Mac OS X 10.7 Lion has arrived, and Apple also took the opportunity to release new MacBook Air and Mac mini models, along with the new Thunderbolt Display and a slew of software updates. We’re devoting pretty much the entire issue to Lion and Apple’s new hardware, along with Michael Cohen’s report on Apple’s record-breaking Q3 2011 financial results and a quick note about an iOS security update. After the basics, we also go in depth, with Glenn Fleishman reporting on which Mac models work with AirDrop, Adam explaining how to deal with Lion’s hidden Library folder, and the entire staff collaborating to share our favorite hidden features in Lion. Of course, for all the details about Lion, check out our “Take Control of Upgrading to Lion” and “Take Control of Using Lion,” which provide over 300 pages of essential tips, tricks, and advice. Notable software releases this week include Safari 5.1 and 5.0.6, Windows Migration Assistant for OS X Lion 1.0, Server Admin Tools 10.7, iTunes 10.4, Java for OS X Lion, iWork 9.1, Apple Remote Desktop 3.5 Admin, SuperDuper 2.6.4, Things 1.5.0, MenuMeters 1.5, Cyberduck 4.1, Sparrow 1.3.1, Fantastical 1.0.3, and SpamSieve 2.8.6.
Apple has now made Mac OS X Lion available from the Mac App Store for $29.99. A new bit of information is Apple’s promise of a $69 version of Lion on a USB thumb drive that will be available from the Apple Store in August.
As promised, our final versions of Joe Kissell’s “Take Control of Upgrading to Lion” and Matt Neuburg’s “Take Control of Using Lion” are available now that Apple has released Mac OS X 10.7 Lion. Together, they can help you avoid the claws that catch and the jaws that bite!
Apple has released the Migration Assistant Update for Snow Leopard, which eliminates a bug that could prevent the migration of your data from an old Mac running Snow Leopard to a new one running Lion. Get it before upgrading to Lion.
Apple’s latest revision of its low-end desktop Mac eliminates the internal optical drive but adds faster CPUs, a discrete graphics option, and faster CPUs, along with a Thunderbolt port.
Apple’s new MacBook Air models feature notably faster processors and a backlit keyboard, along with a Thunderbolt port, all for the same price points. What’s not to like, other than the demise of the white MacBook?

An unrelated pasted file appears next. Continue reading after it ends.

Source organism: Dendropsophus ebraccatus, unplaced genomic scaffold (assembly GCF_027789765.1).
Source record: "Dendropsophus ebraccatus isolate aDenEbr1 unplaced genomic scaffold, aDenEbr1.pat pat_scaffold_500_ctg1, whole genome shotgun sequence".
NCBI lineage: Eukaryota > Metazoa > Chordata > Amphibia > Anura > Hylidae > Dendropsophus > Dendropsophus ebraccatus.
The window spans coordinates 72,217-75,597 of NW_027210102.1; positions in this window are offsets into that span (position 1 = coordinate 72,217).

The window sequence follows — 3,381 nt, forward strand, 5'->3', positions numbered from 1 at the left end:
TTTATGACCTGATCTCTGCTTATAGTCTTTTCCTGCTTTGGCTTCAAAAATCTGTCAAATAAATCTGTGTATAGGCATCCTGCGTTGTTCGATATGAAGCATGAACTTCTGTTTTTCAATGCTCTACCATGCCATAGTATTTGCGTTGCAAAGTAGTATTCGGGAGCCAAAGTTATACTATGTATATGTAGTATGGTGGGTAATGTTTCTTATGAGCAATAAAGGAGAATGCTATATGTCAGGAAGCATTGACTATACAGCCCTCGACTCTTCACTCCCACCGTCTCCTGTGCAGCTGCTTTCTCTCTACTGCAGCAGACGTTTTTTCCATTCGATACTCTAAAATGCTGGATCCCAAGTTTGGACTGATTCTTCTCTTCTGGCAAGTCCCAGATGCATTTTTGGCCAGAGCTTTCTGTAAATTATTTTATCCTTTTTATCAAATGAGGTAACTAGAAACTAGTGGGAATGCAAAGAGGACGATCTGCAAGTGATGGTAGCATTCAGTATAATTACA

Apple has updated its only external display to rely on Thunderbolt connections. It includes a Thunderbolt port for chaining compatible devices and displays, and for the first time offers a built-in Ethernet port to provide wired networking to the MacBook Air. It’s scheduled to ship in 6 to 8 weeks.
iOS updates close an SSL-related security vulnerability that could enable protected communications to be captured or modified by someone on the same network.
Apple announced the highest quarterly revenues ($28.6 billion) and earnings ($7.3 billion) in the company’s history, new quarterly records for iPhone and iPad sales, and a new June quarter record for Mac sales.
AirDrop is advertised as a major new feature in Lion, but to get it to work, you need the right model of relatively recent Mac.
Apple has decided that the user-level Library folder should be hidden from view in Lion. But you don’t need to let that decision slow you down, and if you’re a developer, you shouldn’t let it cause you to put application support files in the user’s Documents folder.
You’ve seen Apple’s Web pages about what’s new in Mac OS X Lion, but much more lurks within the Lion’s den. Here are a few of our favorite features that you might not stumble across on your own.
Notable software releases this week include Safari 5.1 and 5.0.6, Windows Migration Assistant for OS X Lion 1.0, Server Admin Tools 10.7, iTunes 10.4, Java for OS X Lion, iWork 9.1, Apple Remote Desktop 3.5 Admin, SuperDuper 2.6.4, Things 1.5.0, MenuMeters 1.5, Cyberduck 4.1, Sparrow 1.3.1, Fantastical 1.0.3, and SpamSieve 2.8.6.
Lion dominated our lives last week, with Adam guesting on the Tech Night Owl Live, Matt looking at Lion’s new features on MacVoices, and Glenn writing an article for Macworld about upgrading at an Apple Store. Plus, don’t miss John Siracusa’s Lion review at Ars Technica. But there were a few non-Lion-related items worth noting, such as Boomerang for Gmail’s release, counterfeit Apple retail stores appearing in China, and Chris Breen’s look at the Spotify music service.